Public works departments provide crucial services to citizens in both routine situations and emergencies. The award recognizes the City of Iowa City’s commitment to improving public safety and reducing carbon emissions.
By exploring sustainable design strategies, the city created a resilient, adaptable building that improves safety and reduces operational costs. This article will discuss the project’s background, design process, and implemented sustainable design strategies.
In 2015, Iowa City Public Works began developing a new master plan. Current public works facilities lacked space, ventilation, and daylighting, and snowplows and emergency vehicles were scattered across the city, creating operational inefficiencies.
The city decided to consolidate its public works operations and created a plan for a centralized campus on a 14-acre site.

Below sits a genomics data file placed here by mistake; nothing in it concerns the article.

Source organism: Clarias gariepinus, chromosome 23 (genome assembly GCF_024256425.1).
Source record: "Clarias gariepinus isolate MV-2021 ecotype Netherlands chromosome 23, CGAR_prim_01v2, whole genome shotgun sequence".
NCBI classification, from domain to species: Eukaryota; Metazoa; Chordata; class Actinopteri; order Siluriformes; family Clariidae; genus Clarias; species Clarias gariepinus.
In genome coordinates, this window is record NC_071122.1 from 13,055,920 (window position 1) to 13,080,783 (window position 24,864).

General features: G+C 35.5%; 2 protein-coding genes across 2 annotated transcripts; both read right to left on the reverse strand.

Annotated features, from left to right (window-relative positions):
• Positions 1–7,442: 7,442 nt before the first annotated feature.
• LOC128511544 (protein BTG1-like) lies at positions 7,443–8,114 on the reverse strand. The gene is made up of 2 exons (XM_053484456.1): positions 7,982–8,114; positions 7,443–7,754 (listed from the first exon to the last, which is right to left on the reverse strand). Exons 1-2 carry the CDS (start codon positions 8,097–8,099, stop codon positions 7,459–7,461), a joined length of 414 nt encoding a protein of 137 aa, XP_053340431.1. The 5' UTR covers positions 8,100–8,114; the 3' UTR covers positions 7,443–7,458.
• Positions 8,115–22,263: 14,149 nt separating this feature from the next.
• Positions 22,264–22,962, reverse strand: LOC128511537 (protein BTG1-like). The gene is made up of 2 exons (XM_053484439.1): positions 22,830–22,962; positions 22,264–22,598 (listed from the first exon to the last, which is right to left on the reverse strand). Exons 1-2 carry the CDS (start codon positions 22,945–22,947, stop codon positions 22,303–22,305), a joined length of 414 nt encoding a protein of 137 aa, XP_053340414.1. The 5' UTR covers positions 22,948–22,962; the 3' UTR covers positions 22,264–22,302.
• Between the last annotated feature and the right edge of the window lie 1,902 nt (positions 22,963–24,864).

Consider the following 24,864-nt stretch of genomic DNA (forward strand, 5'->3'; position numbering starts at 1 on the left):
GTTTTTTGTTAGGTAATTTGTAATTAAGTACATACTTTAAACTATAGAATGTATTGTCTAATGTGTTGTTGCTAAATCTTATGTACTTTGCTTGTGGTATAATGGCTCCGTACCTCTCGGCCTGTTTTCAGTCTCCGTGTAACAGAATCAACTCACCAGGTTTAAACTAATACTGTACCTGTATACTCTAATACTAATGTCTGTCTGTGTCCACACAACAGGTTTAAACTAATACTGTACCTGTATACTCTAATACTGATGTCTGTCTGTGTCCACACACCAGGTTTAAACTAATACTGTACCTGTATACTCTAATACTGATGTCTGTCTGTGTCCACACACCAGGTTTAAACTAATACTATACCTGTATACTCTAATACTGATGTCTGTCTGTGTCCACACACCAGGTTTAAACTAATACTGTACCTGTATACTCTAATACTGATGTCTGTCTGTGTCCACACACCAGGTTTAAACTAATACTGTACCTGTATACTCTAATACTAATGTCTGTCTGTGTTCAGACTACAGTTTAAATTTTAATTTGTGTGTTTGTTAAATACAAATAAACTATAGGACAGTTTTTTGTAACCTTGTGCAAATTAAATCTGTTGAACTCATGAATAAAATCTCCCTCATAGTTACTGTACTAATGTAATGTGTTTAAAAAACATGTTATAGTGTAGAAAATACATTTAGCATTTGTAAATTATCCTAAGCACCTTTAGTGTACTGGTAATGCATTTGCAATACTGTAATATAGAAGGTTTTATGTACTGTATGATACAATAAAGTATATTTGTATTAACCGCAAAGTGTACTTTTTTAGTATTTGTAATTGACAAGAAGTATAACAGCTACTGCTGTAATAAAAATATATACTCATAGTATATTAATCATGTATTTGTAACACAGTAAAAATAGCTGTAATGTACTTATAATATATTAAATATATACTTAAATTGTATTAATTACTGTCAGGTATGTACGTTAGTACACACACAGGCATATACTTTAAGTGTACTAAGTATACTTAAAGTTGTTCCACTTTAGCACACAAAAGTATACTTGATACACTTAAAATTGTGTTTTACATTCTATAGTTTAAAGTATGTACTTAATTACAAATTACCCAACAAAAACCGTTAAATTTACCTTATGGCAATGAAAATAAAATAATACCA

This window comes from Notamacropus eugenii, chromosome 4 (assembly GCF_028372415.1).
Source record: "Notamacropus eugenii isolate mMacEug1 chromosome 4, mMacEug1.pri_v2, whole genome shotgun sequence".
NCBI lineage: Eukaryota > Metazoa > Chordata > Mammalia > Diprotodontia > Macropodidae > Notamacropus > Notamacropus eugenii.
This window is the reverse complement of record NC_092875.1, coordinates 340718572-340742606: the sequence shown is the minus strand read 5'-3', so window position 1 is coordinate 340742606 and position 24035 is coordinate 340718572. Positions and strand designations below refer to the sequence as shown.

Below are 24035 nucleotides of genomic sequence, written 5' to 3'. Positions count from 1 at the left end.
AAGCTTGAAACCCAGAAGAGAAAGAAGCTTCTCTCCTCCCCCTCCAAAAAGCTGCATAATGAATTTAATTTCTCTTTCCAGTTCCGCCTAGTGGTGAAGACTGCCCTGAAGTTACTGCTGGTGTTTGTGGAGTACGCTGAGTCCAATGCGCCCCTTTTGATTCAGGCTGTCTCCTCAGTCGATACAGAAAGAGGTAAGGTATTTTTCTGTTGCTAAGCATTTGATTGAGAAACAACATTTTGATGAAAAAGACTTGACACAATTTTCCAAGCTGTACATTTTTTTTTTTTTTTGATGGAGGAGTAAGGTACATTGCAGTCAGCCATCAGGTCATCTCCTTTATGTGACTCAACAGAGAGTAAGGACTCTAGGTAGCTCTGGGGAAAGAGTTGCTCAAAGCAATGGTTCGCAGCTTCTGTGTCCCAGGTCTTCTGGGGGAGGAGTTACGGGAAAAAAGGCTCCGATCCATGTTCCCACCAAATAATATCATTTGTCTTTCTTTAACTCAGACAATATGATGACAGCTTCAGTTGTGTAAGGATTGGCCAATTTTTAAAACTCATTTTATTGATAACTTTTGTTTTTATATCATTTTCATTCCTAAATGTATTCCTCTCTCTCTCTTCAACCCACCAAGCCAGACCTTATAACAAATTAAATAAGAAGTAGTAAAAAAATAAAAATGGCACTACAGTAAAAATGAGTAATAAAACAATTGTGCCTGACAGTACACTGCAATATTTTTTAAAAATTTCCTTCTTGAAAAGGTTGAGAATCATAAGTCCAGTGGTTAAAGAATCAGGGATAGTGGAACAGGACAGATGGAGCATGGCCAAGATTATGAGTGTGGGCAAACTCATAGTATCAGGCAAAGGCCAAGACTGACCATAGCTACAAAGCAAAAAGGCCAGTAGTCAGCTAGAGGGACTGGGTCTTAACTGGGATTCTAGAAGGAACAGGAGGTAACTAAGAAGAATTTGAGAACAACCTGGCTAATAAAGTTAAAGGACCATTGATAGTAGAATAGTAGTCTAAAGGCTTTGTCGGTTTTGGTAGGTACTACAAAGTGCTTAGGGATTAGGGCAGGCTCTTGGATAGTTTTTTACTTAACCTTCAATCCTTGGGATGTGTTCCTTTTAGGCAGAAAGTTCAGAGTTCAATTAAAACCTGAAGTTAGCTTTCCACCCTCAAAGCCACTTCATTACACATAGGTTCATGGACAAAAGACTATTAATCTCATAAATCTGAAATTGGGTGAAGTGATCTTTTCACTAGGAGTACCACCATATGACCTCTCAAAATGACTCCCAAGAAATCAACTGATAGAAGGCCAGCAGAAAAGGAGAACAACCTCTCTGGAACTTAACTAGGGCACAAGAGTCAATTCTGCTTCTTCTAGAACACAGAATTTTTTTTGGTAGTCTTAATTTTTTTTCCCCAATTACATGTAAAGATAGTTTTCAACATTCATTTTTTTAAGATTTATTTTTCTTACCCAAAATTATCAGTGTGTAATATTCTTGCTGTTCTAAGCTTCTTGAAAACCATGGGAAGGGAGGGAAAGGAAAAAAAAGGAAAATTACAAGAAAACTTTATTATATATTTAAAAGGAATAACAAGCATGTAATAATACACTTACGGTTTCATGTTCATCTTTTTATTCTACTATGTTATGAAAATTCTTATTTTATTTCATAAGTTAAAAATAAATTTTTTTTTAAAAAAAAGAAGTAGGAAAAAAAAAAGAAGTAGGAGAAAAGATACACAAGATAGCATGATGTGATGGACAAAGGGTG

The master plan’s first phase houses three of five public works divisions and provides storage, wash bays, and shops for their vehicles and equipment.
Engaging the Community
The design process began by examining a 2015 citizen-led South District plan that informed many decisions, especially the use of native plantings. Additionally, members of each public works division participated in surveys and design workshops.
City council members toured existing public works facilities to see the conditions firsthand. The collaborative design process led to a facility that addressed the needs of both public works employees and the broader community.
Sustainable Design Strategies